RIP to the dude-bro who complained about two women shopping at Tesco in their pajamas on Wednesday, and creepily posted a picture of them to the franchise's social media page to do it. Unsurprisingly, the internet is not having it! The photograph, obviously taken without knowledge or consent, is of a pair of women wearing sweatpants, robes, and slippers while perusing the candy aisle of Tesco — in other words, a photo of you on a Friday night, just DOING YOU. In a now deleted post, Facebook user Chris Cooke wrote,
Bustle has reached out to Tesco for comment and will update upon response; in the meantime, they addressed the concerned member of the Sweatpants Police by asking him to PM them to make a formal complaint, and a Tesco spokesperson told Mashable, "We do not have a formal dress code in our stores and colleagues use their common sense and discretion when speaking to customers about this issue."
The post has since been deleted, but as the saying goes, your decision to publicly shame two strangers wearing pajamas may last a few hours, but the internet is forever! And naturally, the resulting sass is about
My personal favorite is a public post to Tesco by Facebook user Joel Brackenbury.
Twitter is predictably sounding off as well, and I'll be surprised if "#pyjamas" isn't trending by the end of the day.
If you're labelling someone disgusting for going to a shop in their #pyjamas you really want to revise what you constitute disgusting.— Rachel Hawkins (@ourrachblogs) January 6, 2017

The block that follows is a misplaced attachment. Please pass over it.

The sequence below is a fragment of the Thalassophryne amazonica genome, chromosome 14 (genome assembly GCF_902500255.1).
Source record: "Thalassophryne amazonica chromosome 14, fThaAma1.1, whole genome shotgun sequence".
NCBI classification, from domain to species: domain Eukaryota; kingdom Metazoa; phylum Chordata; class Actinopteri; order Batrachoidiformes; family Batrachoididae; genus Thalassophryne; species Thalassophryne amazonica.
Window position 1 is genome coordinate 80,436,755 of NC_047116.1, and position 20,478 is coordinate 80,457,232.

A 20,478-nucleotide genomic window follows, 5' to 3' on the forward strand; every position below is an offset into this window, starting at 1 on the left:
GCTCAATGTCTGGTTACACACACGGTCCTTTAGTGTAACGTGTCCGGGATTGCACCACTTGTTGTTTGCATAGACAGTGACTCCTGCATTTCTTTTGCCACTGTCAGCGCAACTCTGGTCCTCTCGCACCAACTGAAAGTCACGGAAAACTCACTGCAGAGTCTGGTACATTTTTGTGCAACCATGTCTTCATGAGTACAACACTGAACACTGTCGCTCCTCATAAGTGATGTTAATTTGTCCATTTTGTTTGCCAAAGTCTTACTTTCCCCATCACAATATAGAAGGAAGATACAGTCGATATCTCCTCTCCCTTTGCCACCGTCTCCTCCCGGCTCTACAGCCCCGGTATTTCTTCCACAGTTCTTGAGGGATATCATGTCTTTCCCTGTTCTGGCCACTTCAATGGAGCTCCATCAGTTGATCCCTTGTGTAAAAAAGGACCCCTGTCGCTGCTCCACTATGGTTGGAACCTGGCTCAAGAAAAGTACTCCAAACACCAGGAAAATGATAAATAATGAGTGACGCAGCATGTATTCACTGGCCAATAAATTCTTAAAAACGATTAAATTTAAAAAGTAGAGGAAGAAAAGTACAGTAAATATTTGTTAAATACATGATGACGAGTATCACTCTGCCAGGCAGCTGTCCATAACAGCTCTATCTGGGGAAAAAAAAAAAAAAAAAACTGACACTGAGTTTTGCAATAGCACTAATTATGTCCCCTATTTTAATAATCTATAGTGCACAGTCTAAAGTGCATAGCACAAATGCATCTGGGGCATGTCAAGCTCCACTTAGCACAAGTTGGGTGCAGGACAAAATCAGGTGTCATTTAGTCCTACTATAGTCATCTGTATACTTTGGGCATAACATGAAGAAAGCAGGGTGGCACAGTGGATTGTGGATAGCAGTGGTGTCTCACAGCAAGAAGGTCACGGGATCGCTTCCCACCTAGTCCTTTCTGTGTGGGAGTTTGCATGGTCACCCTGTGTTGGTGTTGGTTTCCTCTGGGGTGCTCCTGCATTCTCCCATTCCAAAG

Man snaps 2 women #pyjamas without permission - makes unsolicited comments about their appearance & we're asking if THEY are in the wrong!!— Theresa Talbot (@Theresa_Talbot) January 6, 2017
People offended by others wearing pyjamas need something else to focus on! #pyjamas— Jess Edwards (@EducatingJess) January 6, 2017
The #pyjamas debate— Sam Mitsy2k White (@Mitsy2k) January 6, 2017
The world is coming apart at the seams and people are up in arms about others going out in public in their night wear
Not that anybody should have to have a specific reason to defend wearing pajamas to a grocery store, but people in the Facebook comments are quick to point out that the original posters comments are not only insensitive and out of line, but that he has no context on what's happening — some people have illnesses or disabilities where even getting out of the house is a feat, let alone worrying about the kind of clothes they wear. And more to the point, the nature of this clothes policing is genuinely creepy as hell.
Of course, the women are not the only victims of his internet trail of hate:
JUSTICE FOR BANANAS IN PAJAMAS, 2017.